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Two-year anniversary

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May 8 will be my two-year anniversary of taking the LSD that gave me HPPD. 

I remember when I first got HPPD thinking the acid was just hanging around in my system, sorta like a hangover, and that I just needed to give it a few days and it'd be gone. Then days turned into weeks and after two weeks I started to get a bit concerned. I saw a local therapist who had no clue what to do with me and then I eventually saw a psychiatrist who tried to help me with meds which didn't work either. I remember, despite being in a completely surreal 2-D world that resembled a video game more than real life, that I was always hopeful. I thought even though meds didn't help me that there was no way I was going to let this condition beat me, that I'd recover by the end of the summer. 

Then the months just kept adding up, one after the other after the other. I thought at first six months would be more than enough time to heal, then nine and then a year passed, and now here I am at two years. And I just can't believe it. I truly look at the last 24 months and they seem more like a dream than real life. But perhaps this is because, thanks to DP-DR, it's as if I've been living in a dream every day. I even remember when I first got HPPD actually thinking I was dreaming when I was awake -- that's how bad it was. 

I've had classic HPPD symptoms this whole time: palinopsia, visual snow, DP-DR, brain fog, tinnitus, etc. Some symptoms, however, are far worse than others. Even though my snow is still fairly prominent I hardly care about it. It's the DP that's the worst, without question. Anybody who doesn't have DP symptoms should be thankful because I'm here to tell you it's a nightmare. I've also had terrible macropsia where objects that are closer appear bigger and my eyes can't really focus on them without getting double vision. Thankfully after two years I've made more than enough progress to be in a position where I can cope day to day, and in general I'm able to go about my day without thinking too much about my condition. When I first got HPPD I literally couldn't go a few minutes without noticing something. Human-to-human interaction was always the worst because not only did people appear lager and more surreal, but my brain couldn't handle back-and-fourth conversations, much less witty banter that I consider the foundation of my persona. 

I truly can't imagine anything more traumatic than going through severe HPPD. Trauma comes in many different shapes and sizes, but it's the severity and length of HPPD that makes it so unique. Even though I've recovered tremendously since first getting HPPD, even though I've run hundreds of miles, done everything in my power to stimulate my brain, entirely altered my diet and health, read numerous books on brain science and general health and recovery, and prayed to God even though I'm agnostic, it's just no match for HPPD -- not one single bit. And so I've often thought: This is not something we were ever meant to simply get over, to simply heal from after a given amount of time. This condition, whatever it is, is completely and entirely ruthless and stubborn and unrelenting. It just seems like a monstrous boulder that you can't move no matter how hard you push. Whatever it is that's gone wrong in our brains is really, really serious and really, really bad. Not knowing what's gone wrong inside your head and not having anybody to help you or tell you how to heal is a complete health nightmare, on top of the fact that it's so terribly difficult to cope with this condition on a day to day basis. I tip my hat to those veteran HPPDers who've dealt with this for decades. You poor souls are some tough sons a bitches and will likely never get the credit you deserve for having fought this day after day, month after month, year after year -- but I salute you, as do many on this forum.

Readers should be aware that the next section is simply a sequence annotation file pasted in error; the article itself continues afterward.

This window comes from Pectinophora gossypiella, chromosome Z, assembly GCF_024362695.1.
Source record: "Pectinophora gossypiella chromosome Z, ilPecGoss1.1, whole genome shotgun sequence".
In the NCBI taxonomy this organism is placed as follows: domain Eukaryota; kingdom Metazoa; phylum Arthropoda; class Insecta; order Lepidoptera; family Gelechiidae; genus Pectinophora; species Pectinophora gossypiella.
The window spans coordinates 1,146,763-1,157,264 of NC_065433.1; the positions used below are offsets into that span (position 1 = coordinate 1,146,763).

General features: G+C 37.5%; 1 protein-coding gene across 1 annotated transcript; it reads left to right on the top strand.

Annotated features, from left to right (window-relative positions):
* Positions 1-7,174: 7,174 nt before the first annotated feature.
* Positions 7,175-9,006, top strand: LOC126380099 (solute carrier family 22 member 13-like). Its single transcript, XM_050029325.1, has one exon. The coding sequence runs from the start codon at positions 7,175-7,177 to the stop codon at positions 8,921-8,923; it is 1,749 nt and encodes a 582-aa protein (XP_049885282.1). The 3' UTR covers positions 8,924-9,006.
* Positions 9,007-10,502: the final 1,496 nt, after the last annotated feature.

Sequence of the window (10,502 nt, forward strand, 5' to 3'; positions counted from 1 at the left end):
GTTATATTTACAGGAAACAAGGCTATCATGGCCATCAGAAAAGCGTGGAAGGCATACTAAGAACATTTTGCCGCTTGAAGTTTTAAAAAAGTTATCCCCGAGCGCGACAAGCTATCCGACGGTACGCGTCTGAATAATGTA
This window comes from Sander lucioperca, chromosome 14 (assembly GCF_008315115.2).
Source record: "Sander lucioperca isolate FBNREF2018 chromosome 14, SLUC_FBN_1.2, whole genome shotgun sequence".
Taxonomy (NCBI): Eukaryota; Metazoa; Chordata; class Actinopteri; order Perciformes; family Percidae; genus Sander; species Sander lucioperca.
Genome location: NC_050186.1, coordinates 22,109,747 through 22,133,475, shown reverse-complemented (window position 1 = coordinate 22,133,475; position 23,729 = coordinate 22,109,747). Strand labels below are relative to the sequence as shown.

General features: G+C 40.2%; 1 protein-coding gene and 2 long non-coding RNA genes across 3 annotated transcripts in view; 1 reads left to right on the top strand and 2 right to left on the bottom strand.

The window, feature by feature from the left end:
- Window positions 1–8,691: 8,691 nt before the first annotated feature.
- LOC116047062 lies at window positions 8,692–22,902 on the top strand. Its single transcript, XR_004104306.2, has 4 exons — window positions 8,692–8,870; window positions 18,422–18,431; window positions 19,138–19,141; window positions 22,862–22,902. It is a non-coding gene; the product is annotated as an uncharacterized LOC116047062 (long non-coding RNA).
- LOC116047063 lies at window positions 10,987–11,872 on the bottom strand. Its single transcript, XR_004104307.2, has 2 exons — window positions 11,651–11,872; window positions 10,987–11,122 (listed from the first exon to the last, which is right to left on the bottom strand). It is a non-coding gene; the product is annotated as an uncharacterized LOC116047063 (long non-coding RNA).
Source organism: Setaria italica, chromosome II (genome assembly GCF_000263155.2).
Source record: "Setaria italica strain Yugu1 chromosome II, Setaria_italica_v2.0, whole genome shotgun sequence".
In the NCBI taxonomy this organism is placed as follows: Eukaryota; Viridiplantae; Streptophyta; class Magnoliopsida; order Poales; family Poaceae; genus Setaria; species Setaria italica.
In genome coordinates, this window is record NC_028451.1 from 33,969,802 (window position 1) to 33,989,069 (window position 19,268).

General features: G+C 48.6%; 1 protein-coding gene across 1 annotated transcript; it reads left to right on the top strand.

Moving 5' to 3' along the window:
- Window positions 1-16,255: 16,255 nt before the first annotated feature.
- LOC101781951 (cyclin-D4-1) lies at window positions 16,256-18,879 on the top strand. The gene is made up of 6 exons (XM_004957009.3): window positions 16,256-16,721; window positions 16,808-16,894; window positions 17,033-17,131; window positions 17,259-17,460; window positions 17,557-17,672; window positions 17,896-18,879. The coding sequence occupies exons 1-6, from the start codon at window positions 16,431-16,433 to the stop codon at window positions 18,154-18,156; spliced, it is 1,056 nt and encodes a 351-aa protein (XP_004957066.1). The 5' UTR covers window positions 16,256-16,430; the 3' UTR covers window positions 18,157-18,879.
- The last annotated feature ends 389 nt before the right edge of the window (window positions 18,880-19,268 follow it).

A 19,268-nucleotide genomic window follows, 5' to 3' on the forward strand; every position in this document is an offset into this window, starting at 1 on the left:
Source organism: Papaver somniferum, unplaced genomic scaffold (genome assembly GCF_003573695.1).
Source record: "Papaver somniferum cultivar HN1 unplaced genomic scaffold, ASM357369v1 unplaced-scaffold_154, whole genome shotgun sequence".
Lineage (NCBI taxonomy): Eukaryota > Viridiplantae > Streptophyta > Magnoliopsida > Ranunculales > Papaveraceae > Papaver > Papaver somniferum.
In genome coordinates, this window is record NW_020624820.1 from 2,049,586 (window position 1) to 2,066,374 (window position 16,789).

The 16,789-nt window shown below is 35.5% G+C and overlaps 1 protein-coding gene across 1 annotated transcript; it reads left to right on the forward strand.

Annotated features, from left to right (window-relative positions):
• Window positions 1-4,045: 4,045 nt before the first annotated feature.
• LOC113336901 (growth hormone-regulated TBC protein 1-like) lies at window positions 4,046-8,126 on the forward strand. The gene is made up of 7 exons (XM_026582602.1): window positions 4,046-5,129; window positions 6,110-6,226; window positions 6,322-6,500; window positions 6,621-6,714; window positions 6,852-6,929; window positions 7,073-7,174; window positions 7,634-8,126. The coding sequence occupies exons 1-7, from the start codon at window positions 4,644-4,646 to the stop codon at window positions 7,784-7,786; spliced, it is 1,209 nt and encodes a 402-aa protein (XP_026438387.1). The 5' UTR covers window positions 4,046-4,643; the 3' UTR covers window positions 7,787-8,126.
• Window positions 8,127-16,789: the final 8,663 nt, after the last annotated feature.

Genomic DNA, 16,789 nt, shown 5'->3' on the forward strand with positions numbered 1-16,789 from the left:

The phrase I keep repeating to myself right now is "I just can't believe it." I just can't believe this happened to me. I can't believe I'm still alive after everything I've been through. I can't believe this was possible in the first place. I can't believe, after two years, that I still have a long ways to go. But the good thing is I'm finally in a place where I can handle this condition. No, I'm not "recovered," but I've healed a lot and though I still have a ways to go I feel I'm finally over the hump, that it's mostly downhill from here even though I'll still struggle and have tough days. I guess after years of giving myself time to heal and understand what I'm dealing with I finally know. I'm one of those people who will take years to recover, maybe three, maybe five, maybe even more. But I still have faith, just as I did the first day I woke up in a totally different reality, that I'll one day be me again. 

In closing, I'd just like to say, to all those who are in the darkest place imaginable, darker than anything you ever even thought existed: keep fighting. Keep going. Don't stop. When you stop, you die, maybe not literally on a macro scale, but certainly inside, somewhere in your soul or deep inside your brain. I've been there, as have so many others with this condition, and I'm here to tell you life goes on. It gets better. And given the seemingly exponential development in brain science, you should have more hope than ever that someday soon we'll get treatment. Perhaps no cure for a while, but I have great faith we will be anonymous no more, that we will soon see our day in the sun. 

Sending love to all those who are in pain,

Keep fighting and never give up, 

It will get better, 

It will get better,

-- K.B. 

Edited by K.B.Fante
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